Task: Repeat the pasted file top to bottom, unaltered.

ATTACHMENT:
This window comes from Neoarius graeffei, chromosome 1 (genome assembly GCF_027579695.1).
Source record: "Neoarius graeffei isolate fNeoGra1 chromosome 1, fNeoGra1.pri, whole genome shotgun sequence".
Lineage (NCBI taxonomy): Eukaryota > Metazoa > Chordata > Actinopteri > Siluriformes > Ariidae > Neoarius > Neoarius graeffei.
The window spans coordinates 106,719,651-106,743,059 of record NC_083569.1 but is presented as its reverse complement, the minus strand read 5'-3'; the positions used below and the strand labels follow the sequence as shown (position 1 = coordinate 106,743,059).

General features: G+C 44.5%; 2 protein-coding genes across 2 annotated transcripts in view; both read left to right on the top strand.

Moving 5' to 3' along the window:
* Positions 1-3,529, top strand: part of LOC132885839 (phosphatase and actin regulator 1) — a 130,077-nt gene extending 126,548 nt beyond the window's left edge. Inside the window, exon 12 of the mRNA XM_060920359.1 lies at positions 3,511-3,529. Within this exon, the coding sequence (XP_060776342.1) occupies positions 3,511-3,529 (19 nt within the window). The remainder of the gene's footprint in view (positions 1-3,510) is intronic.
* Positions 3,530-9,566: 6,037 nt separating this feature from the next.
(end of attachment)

This window comes from Neoarius graeffei, chromosome 1 (genome assembly GCF_027579695.1).
Source record: "Neoarius graeffei isolate fNeoGra1 chromosome 1, fNeoGra1.pri, whole genome shotgun sequence".
Lineage (NCBI taxonomy): Eukaryota > Metazoa > Chordata > Actinopteri > Siluriformes > Ariidae > Neoarius > Neoarius graeffei.
The window spans coordinates 106,719,651-106,743,059 of record NC_083569.1 but is presented as its reverse complement, the minus strand read 5'-3'; the positions used below and the strand labels follow the sequence as shown (position 1 = coordinate 106,743,059).

General features: G+C 44.5%; 2 protein-coding genes across 2 annotated transcripts in view; both read left to right on the top strand.

Moving 5' to 3' along the window:
* Positions 1-3,529, top strand: part of LOC132885839 (phosphatase and actin regulator 1) — a 130,077-nt gene extending 126,548 nt beyond the window's left edge. Inside the window, exon 12 of the mRNA XM_060920359.1 lies at positions 3,511-3,529. Within this exon, the coding sequence (XP_060776342.1) occupies positions 3,511-3,529 (19 nt within the window). The remainder of the gene's footprint in view (positions 1-3,510) is intronic.
* Positions 3,530-9,566: 6,037 nt separating this feature from the next.